“…it’s time for literature to stop letting us take the blame.”

Lauren Hutton writes at necessarybehavior.com:

“…Christianity, Judaism, and Islam’s conception of women stems partially from the very first woman: Eve. The Bible’s portrayal of Adam and Eve presents Eve as extremely beautiful but a troublemaker, the first sinner, the downfall of man, and, ultimately, a temptress. She is the embodiment of temptation, leading Adam down a dangerous path he seemingly would not have embarked on himself. As the mother of all women, society insinuates that we are all a little bit of Eve…

To proceed with western stories, archaic storytelling and medieval literature carry on this biblical trope. Odysseus is almost led astray by sirens, who use their sexual appeal and stunning voices to lure unsuspecting men in, making the journey home to their wives impossible and jeopardizing their commitment through no fault of their own. Roman myths are no exception with Medusa being seduced by Poseidon in the Temple of Athena and then punished with her classic snake-filled locks for breaking celibacy. While the gods blamed her allure for the transgression, many tales depict the interaction as Poseidon raping her. It would seem easy then to answer whether she is a temptress or a victim — but men wrote and passed down the story, and so we are only left with laments over her allure by male gods who were somehow seduced for the umpteenth time…

But it doesn’t stop there. It is not just western society that sees us as a little bit Helen of Troy, as Sirens, as Lady Macbeth. The presentation of women using their sexuality to the downfall of man expands past cultural and religious boundaries. In Elizabeth Prioleau’s Seductress, she comments on the intersection of sexuality with spirituality, writing, “the core themes of sexuality were infused in the human libido with deeply mystical impulses,” partially evidenced by mortal man’s embrace of female angels in holy texts across cultures. In Vedic India, female sexuality was linked to goddess worship with devotion to the goddess of wisdom resulting in the “highest splendour of the yoni” (the vagina)…According to historian Ashley Cowie, female sexuality has been “de-powered by the patriarchal church in the western world” over the past 3,000 years. Stories paint sexually empowered women as close to the dark and supernatural, rather than as spiritually awakened, and seek to eliminate this threat.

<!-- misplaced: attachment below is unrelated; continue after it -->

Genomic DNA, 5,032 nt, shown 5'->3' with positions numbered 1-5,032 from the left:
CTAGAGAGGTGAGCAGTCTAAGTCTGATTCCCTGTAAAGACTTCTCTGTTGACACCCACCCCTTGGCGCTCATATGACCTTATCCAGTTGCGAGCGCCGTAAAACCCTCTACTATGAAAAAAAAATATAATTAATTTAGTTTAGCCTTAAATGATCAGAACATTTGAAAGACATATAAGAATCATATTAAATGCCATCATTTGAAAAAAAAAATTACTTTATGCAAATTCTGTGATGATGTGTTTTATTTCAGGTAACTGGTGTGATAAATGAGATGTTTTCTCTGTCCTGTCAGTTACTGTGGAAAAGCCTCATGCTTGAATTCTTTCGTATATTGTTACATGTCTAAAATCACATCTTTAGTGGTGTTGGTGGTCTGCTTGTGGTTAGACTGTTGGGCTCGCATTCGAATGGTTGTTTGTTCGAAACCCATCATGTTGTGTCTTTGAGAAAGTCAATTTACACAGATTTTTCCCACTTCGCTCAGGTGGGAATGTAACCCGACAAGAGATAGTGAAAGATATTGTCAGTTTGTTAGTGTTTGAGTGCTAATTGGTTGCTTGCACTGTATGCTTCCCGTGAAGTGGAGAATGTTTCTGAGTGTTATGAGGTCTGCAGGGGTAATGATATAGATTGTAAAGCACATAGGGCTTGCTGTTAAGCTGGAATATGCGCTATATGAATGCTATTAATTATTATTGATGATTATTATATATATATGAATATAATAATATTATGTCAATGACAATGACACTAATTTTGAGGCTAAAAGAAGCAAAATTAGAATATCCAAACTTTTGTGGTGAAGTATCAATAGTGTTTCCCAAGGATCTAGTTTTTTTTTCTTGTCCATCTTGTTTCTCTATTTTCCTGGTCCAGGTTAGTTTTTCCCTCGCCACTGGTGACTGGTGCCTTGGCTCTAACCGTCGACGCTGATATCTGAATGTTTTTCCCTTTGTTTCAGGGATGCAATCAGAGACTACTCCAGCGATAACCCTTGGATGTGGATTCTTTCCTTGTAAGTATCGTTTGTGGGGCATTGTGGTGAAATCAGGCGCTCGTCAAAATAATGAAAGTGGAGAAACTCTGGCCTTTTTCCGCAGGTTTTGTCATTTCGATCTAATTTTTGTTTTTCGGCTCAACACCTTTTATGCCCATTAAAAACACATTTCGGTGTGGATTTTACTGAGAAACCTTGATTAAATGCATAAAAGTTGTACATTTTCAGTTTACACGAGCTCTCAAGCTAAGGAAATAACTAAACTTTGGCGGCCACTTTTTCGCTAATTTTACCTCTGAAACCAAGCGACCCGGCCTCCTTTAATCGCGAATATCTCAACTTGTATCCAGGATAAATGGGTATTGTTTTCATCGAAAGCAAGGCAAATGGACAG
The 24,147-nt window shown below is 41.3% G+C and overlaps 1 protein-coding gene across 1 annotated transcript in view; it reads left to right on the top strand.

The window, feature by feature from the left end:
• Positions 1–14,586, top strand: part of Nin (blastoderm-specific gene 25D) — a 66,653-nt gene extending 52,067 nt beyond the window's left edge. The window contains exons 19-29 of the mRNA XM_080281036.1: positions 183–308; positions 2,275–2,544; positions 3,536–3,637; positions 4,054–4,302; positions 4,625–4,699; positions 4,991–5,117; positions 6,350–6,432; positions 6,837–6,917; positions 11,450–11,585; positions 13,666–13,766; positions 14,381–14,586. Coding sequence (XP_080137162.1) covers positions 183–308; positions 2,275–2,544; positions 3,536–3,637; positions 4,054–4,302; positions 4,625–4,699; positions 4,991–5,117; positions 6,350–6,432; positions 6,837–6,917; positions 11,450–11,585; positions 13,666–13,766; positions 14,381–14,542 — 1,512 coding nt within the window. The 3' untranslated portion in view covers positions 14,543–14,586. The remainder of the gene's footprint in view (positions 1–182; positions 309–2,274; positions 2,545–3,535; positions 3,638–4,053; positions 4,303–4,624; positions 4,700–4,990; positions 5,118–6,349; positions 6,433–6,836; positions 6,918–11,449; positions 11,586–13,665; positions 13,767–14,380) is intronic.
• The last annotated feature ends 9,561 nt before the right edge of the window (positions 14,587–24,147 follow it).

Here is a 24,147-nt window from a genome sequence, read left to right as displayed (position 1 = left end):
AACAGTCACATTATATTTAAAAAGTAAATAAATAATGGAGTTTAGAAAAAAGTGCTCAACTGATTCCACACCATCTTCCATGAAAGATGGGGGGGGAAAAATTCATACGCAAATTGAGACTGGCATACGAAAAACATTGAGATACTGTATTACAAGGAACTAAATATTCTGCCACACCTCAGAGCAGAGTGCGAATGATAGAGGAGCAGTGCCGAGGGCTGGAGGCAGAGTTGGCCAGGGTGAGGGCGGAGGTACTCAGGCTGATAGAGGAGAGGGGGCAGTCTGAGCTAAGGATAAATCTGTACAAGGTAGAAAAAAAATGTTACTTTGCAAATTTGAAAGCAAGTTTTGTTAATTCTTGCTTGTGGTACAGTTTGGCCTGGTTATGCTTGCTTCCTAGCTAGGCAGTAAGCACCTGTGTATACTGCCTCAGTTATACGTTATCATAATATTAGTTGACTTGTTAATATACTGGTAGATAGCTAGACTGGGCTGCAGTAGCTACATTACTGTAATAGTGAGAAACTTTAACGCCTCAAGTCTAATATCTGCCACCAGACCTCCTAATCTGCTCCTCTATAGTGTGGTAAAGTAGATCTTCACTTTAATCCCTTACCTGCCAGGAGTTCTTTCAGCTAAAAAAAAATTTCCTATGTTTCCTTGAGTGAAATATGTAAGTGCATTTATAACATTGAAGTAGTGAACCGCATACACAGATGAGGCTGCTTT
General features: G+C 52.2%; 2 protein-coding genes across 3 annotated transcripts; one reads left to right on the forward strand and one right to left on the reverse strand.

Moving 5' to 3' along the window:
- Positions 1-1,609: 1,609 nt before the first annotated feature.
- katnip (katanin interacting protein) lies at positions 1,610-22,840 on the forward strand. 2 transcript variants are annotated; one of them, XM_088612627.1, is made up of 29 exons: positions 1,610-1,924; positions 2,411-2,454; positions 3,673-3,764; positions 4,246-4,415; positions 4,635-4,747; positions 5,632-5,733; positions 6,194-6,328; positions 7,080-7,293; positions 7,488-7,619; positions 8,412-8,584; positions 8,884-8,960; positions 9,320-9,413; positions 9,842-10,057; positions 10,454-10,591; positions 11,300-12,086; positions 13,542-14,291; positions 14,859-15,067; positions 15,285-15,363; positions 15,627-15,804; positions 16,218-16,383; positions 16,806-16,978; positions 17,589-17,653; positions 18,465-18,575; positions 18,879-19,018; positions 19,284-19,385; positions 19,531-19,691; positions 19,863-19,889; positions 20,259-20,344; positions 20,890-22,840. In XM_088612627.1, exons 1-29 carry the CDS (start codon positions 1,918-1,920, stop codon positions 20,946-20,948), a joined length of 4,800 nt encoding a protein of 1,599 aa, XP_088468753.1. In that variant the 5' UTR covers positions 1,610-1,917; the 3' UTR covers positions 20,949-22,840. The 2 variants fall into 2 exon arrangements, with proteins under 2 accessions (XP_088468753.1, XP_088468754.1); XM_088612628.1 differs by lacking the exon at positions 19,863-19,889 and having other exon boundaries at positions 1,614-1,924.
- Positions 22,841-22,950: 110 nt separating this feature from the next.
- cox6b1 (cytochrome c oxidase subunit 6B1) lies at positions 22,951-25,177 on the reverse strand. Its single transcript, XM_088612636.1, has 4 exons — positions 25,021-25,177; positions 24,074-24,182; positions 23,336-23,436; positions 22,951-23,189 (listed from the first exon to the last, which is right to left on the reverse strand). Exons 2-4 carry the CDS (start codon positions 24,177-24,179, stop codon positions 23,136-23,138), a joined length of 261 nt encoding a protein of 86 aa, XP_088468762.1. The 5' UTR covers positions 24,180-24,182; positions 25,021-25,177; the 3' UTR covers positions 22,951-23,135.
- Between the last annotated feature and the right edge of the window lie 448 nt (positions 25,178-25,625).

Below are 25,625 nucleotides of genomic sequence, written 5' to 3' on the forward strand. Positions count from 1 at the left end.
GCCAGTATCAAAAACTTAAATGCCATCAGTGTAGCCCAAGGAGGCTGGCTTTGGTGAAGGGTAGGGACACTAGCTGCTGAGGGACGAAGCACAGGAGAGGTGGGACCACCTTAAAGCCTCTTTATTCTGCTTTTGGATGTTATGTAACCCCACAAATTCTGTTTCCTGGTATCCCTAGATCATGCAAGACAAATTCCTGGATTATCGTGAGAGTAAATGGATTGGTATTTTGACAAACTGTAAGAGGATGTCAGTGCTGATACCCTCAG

Later on in the east, more organized religions continued to contribute to the difficult narrative of female sexuality. Around 1,000 AD, “Tantra” developed concurrently in Hinduism and Buddhism. The term refers to the weaving of the instrument of the body and was seen as “a spiritual journey of self-development involving work with kundalini energy, chakras, yoga, and other esoteric areas. Putting elements of all these ideas together, women could raise, lower, manage, and control the flows and release of energies in themselves and their partners.” Notice that the idea of tantra involves the women doing the manipulating and lends itself to the narrative of coercion and deceit being an implicit part of female sexuality. The link between the sexual and the supernatural seems inherent to ancient storytelling, leading to its weaponization across regions…

For most of history, stories have been crafted by men. Patriarchal religions and philosophical stances depict women as evil holders of their sexuality, bringing about even the most wholehearted of men’s downfalls. Intelligent women, political and artistic leaders, and even opinionated wives are rendered supernatural, evil, capable only of abusing their relentless sexuality. The story is one-note and, ultimately, a tragedy for women rather than men.

This is how the story ends: the burning of a witch. The suicide of Lady Macbeth and Cleopatra. The hanging of Helen of Troy. Victoria’s body being ripped to pieces. Eve’s subjugation and sorrow. The silence of survivors.

Women, we must start rewriting the story. It is time to move beyond the rituals in the woods, darkened rooms, fairy lands and treacherous cliff sides. It is time to accept the realm of folklore and supernatural deceit as fiction. The tropes don’t stand — a woman can be clever, powerful, and driven without using her sexuality to succeed. Men bring about their own downfalls more often than not, and it’s time for literature to stop letting us take the blame.”

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